The Privacy Act 1988 (Cth) and the Spam Act 2003 (Cth) do not
give rise to personal actions for damages flowing from a
contravention of the provisions of those Acts. What they do provide
is for an aggrieved person to lodge a complaint with a government
body that can investigate the complaints, and in some instances
seek compensation for the complainant.
This proposition was recently confirmed by Judge Vasta in the
Federal Circuit Court of Australia in Curtis Poyton v Retailworld
Resourcing Australia Partnership Limited (Case No. BRG73/2016) and
later by Justice Logan in the Federal Court of Australia in Poyton
v Retailworld Resourcing Australia Limited Partnership  FCA
That matter was a novel one. Retailworld Resourcing Australia
Partnership Limited Retailworld Resourcing) carries on business as
a franchisor of an employment recruiting chain. Dr Curtis Poyton,
despite having limited experience in working in a retail
environment applied for a number of positions in the nature of
assistant store manager. Those applications were made to one of the
franchisees within the Retailworld franchise chain Dr Poyton'
was unsuccessful with those job applications.
The franchisee emailed Dr Poyton (using the email that Poyton
had nominated on his job applications) to enquire whether or not he
knew of anyone else that was looking for jobs in the retail sector
and that the franchisee offered an incentive for successful
Dr Poyton responded by email to the franchisee alleging that it
had, by sending Dr Poyton the email, infringed the Privacy Act and
the Spam Act. The franchisee rang to speak to him about his email,
but Dr Poyton did not accept the phone calls but did take screen
shots to evidence that the franchisee had attempted to call
Dr Poyton then sent a five-page letter to the franchisee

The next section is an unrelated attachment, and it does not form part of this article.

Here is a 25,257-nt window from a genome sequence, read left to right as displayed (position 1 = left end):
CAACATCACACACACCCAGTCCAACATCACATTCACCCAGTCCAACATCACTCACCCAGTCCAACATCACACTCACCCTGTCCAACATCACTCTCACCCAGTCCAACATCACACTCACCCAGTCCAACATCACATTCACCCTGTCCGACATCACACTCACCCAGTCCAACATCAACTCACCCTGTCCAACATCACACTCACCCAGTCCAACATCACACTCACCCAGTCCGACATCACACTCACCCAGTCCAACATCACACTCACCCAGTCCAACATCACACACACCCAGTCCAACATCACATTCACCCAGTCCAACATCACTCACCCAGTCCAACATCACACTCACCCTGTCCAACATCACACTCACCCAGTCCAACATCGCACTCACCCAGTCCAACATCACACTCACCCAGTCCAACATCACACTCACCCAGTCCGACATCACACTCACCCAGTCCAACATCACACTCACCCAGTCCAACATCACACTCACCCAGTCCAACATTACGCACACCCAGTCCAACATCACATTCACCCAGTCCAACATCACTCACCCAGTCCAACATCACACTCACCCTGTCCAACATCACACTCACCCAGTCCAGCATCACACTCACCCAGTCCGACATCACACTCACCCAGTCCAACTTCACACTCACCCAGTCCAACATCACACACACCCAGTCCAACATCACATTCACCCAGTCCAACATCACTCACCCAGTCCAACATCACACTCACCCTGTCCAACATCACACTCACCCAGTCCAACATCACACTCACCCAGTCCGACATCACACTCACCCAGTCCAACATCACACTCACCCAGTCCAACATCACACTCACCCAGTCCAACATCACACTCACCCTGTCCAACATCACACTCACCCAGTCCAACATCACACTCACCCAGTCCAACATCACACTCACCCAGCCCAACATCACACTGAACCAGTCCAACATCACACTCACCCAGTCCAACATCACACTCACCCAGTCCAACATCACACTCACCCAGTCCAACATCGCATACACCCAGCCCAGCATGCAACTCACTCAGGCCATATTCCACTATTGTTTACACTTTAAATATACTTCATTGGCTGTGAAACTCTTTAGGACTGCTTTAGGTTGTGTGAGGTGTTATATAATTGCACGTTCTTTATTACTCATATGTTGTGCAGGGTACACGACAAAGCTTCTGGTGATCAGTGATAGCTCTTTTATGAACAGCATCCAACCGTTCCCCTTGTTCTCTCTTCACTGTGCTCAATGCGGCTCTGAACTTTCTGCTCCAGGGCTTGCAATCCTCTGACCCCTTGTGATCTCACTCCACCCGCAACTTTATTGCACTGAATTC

demanding, amongst other things, $4,500 as compensation for
breaches of the Privacy Act and Spam Act. The claimed compensation
was not paid and Dr Poyton commenced proceedings in the Federal
Circuit Court of Australia, not against the franchisee but against
the franchisor, claiming damages (which seemed in the nature of a
personal injuries claim, flowing from a claimed exacerbation of a
pre-existing medical condition, namely agoraphobia).
Retailworld Resourcing engaged Broadley Rees Hogan to assist
with the proceedings. A summary disposal application was filed
shortly thereafter, and at that hearing Judge Vasta found:
Dr Poyton had commenced proceedings against the wrong party, as
the franchisee was not the agent of and could not bind Retailworld
The sending of the email to him by the franchisee did not
infringe the Privacy Act or Spam Act; and
Even if there had been a breach of those acts, the proceedings
were doomed to fail as there was no statutory cause of action
(right to sue) created in those Acts and the apposite thing would
have been for Dr Poyton to lodge a complaint with the relevant
Dr Poyton's application was disposed of summarily, Dr Poyton
then filed an application in the Federal Court of Australia seeking
an extension of time within which to appeal the decision of Judge
Vasta. Justice Logan dismissed that application and in doing so
held that that application the application for leave to appeal,
even if made in time, was always one which was without any
reasonable prospect of success at all.
The content of this article is intended to provide a general
guide to the subject matter. Specialist advice should be sought
about your specific circumstances.
To print this article, all you need is to be registered on Mondaq.com.
Click to Login as an existing user or Register so you can print this article.
2016 was an important year for the development of class action jurisprudence in Australia. The year brought at least 25 new class action lawsuits and substantial settlements that will impact litigation moving forward.
Considering costs issues early in the process of seeking injunctive relief can facilitate more efficient recovery.
Some comments from our readers… “The articles are extremely timely and highly applicable” “I often find critical information not available elsewhere” “As in-house counsel, Mondaq’s service is of great value”
Register for Access and our Free Biweekly Alert for
This service is completely free. Access 250,000 archived articles from 100+ countries and get a personalised email twice a week covering developments (and yes, our lawyers like to think you’ve read our Disclaimer).